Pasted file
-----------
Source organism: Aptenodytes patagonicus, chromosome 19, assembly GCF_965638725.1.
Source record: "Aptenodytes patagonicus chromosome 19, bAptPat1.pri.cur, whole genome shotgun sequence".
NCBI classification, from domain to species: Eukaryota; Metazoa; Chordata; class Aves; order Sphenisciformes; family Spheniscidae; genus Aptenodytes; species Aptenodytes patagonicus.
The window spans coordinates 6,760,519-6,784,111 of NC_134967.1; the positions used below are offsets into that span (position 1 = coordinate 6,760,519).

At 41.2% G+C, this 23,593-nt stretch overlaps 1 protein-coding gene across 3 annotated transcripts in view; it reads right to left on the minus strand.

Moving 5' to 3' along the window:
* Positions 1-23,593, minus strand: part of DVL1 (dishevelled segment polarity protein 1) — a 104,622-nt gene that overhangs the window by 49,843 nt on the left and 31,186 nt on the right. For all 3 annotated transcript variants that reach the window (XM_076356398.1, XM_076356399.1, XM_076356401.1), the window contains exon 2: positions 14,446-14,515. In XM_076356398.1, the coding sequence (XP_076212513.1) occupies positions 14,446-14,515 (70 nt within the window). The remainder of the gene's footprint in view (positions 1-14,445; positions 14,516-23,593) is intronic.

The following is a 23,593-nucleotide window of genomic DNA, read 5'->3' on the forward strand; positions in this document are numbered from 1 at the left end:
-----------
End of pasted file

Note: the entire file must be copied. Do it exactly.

Source organism: Aptenodytes patagonicus, chromosome 19, assembly GCF_965638725.1.
Source record: "Aptenodytes patagonicus chromosome 19, bAptPat1.pri.cur, whole genome shotgun sequence".
NCBI classification, from domain to species: Eukaryota; Metazoa; Chordata; class Aves; order Sphenisciformes; family Spheniscidae; genus Aptenodytes; species Aptenodytes patagonicus.
The window spans coordinates 6,760,519-6,784,111 of NC_134967.1; the positions used below are offsets into that span (position 1 = coordinate 6,760,519).

At 41.2% G+C, this 23,593-nt stretch overlaps 1 protein-coding gene across 3 annotated transcripts in view; it reads right to left on the minus strand.

Moving 5' to 3' along the window:
* Positions 1-23,593, minus strand: part of DVL1 (dishevelled segment polarity protein 1) — a 104,622-nt gene that overhangs the window by 49,843 nt on the left and 31,186 nt on the right. For all 3 annotated transcript variants that reach the window (XM_076356398.1, XM_076356399.1, XM_076356401.1), the window contains exon 2: positions 14,446-14,515. In XM_076356398.1, the coding sequence (XP_076212513.1) occupies positions 14,446-14,515 (70 nt within the window). The remainder of the gene's footprint in view (positions 1-14,445; positions 14,516-23,593) is intronic.

The following is a 23,593-nucleotide window of genomic DNA, read 5'->3' on the forward strand; positions in this document are numbered from 1 at the left end: